May 2, 2017
TUESDAY, Easter week three
View Today's Readings
The Responsorial Psalm is a response to make at the moment of death and at every moment in life: “Into your hands, O Lord, I commend my spirit” (Psalm 31).
These are the words Jesus said to the Father when he died (Luke 23:46). In Acts 7:51 to 8:1 Stephen addresses the same words to Jesus as he dies: “Lord Jesus, receive my spirit.” In both cases they are a profession of belief and hope in life after death, life with God, life “to the full,” that only God can give. He “looked up intently to heaven and saw the glory of God and Jesus standing at the right hand of God.”
In John 6: 30-35 Jesus says we can have this same “life to the full” now. It is not the unmixed fullness of total experience and joy as in heaven, but it is essentially the same. We can possess now what we will experience in its fullness when we die. That is why the refrain of our hearts should be constantly, “Into your hands, O Lord, I commend my spirit.” Into your hands I commend my thoughts, my desires, my priorities and purposes, all my words and actions. “Lord Jesus, I give you my body — as I did at Baptism, as I will at the moment of death. Live this day with me, live this day in me, live this day through me. Let me think with your thoughts, speak with your words and act as your body on earth: Into your hands, O Lord, I commend my spirit.”
Jesus says that he is the “true bread from heaven.” He himself is the bread that “gives life to the world.”
If we have him we have life and joy. And we can have the experience of possessing him — a human, physical, concrete experience — every time we receive him in Eucharist. He is our life, not only hereafter but here.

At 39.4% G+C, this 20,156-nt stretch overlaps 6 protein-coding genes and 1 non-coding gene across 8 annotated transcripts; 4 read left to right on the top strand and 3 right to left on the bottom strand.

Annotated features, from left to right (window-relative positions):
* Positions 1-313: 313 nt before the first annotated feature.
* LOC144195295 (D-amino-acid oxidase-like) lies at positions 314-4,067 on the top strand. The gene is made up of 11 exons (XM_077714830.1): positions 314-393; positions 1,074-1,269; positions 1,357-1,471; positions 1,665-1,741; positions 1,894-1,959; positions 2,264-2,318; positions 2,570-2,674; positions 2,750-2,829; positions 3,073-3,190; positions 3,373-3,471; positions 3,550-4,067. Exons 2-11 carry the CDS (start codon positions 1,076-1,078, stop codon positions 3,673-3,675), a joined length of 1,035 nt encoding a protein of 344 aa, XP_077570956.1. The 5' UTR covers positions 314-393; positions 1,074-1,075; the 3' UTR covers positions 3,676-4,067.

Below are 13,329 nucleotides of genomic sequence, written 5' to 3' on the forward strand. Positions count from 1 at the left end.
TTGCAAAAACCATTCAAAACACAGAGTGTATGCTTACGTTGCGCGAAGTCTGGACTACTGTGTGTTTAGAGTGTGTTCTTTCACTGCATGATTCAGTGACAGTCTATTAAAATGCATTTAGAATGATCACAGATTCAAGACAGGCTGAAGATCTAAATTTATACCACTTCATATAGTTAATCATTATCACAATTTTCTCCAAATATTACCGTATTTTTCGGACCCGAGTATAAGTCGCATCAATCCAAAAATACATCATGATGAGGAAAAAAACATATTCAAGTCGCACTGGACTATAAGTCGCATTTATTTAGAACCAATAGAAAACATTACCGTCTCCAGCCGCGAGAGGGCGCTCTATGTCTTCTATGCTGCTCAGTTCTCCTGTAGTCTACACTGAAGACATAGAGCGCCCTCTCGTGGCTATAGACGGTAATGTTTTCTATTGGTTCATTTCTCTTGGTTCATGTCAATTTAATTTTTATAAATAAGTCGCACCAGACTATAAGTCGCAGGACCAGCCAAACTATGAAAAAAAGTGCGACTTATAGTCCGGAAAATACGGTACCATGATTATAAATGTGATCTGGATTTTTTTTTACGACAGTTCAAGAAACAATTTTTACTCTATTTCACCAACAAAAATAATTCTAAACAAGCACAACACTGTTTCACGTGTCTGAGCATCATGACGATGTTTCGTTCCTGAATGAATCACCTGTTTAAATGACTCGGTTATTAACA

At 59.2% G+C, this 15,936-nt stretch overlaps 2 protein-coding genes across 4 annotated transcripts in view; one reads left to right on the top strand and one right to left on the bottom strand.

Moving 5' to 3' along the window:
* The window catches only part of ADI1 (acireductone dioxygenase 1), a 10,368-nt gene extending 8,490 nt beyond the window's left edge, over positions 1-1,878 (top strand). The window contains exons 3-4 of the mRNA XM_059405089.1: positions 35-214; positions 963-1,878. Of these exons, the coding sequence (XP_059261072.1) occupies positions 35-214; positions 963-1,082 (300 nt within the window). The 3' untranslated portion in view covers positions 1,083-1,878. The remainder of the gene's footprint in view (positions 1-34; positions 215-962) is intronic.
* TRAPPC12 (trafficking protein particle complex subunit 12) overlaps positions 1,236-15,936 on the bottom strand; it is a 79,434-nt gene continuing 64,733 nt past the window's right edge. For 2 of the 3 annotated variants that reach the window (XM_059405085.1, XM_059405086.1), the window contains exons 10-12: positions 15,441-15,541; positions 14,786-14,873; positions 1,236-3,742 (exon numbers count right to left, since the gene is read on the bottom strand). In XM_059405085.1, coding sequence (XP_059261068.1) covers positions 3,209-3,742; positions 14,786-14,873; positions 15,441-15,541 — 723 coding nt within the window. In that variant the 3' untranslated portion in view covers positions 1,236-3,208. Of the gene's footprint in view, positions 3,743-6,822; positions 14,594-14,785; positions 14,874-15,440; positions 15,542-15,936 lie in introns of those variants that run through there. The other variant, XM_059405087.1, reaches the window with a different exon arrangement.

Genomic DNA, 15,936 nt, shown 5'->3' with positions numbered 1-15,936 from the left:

Bread is not just life-giving; it is satisfying. It satisfies hunger and gives pleasure. Eating together brings people together in joy. We eat and drink to celebrate.
This is what Eucharist is — “whoever comes to me will never hunger” — and the aftermath of Eucharist is a deeper, more abiding awarenesss of the presence of Christ in our hearts, of our union of body, soul and spirit with him and with one another. In Eucharist, when the host is lifted up and we offer ourselves with Christ and in Christ, saying with him “This is my body given up for you,” we are saying “Into your hands, O Lord, I commend my spirit — and my flesh, my whole existence; all I do.” In Communion we say it again as Jesus gives himself totally to us and we to him. This is “life, life to the full” (John 10:10). This is Christian joy.
Take Initiative: Be a prophet. Change the way you participate at Mass. Listen intently to the words, grasp their meaning, make their meaning your own. Live them.